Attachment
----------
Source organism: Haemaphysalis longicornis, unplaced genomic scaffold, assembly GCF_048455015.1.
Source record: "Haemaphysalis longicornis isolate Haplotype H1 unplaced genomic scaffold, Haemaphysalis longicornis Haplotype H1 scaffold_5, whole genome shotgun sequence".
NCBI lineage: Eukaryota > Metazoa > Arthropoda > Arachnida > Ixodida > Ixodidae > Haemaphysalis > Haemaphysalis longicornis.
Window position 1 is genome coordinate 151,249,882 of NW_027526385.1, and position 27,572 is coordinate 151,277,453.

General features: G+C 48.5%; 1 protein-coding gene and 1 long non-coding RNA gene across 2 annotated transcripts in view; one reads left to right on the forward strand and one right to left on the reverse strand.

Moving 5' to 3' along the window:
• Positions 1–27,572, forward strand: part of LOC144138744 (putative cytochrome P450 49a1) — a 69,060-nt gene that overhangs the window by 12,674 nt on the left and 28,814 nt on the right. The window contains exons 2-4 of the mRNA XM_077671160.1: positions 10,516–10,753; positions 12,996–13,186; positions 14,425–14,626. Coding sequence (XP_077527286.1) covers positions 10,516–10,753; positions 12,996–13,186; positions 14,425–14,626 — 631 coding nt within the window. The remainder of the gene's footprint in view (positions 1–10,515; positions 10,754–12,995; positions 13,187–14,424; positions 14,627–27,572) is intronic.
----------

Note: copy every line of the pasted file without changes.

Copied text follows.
Source organism: Haemaphysalis longicornis, unplaced genomic scaffold, assembly GCF_048455015.1.
Source record: "Haemaphysalis longicornis isolate Haplotype H1 unplaced genomic scaffold, Haemaphysalis longicornis Haplotype H1 scaffold_5, whole genome shotgun sequence".
NCBI lineage: Eukaryota > Metazoa > Arthropoda > Arachnida > Ixodida > Ixodidae > Haemaphysalis > Haemaphysalis longicornis.
Window position 1 is genome coordinate 151,249,882 of NW_027526385.1, and position 27,572 is coordinate 151,277,453.

General features: G+C 48.5%; 1 protein-coding gene and 1 long non-coding RNA gene across 2 annotated transcripts in view; one reads left to right on the forward strand and one right to left on the reverse strand.

Moving 5' to 3' along the window:
• Positions 1–27,572, forward strand: part of LOC144138744 (putative cytochrome P450 49a1) — a 69,060-nt gene that overhangs the window by 12,674 nt on the left and 28,814 nt on the right. The window contains exons 2-4 of the mRNA XM_077671160.1: positions 10,516–10,753; positions 12,996–13,186; positions 14,425–14,626. Coding sequence (XP_077527286.1) covers positions 10,516–10,753; positions 12,996–13,186; positions 14,425–14,626 — 631 coding nt within the window. The remainder of the gene's footprint in view (positions 1–10,515; positions 10,754–12,995; positions 13,187–14,424; positions 14,627–27,572) is intronic.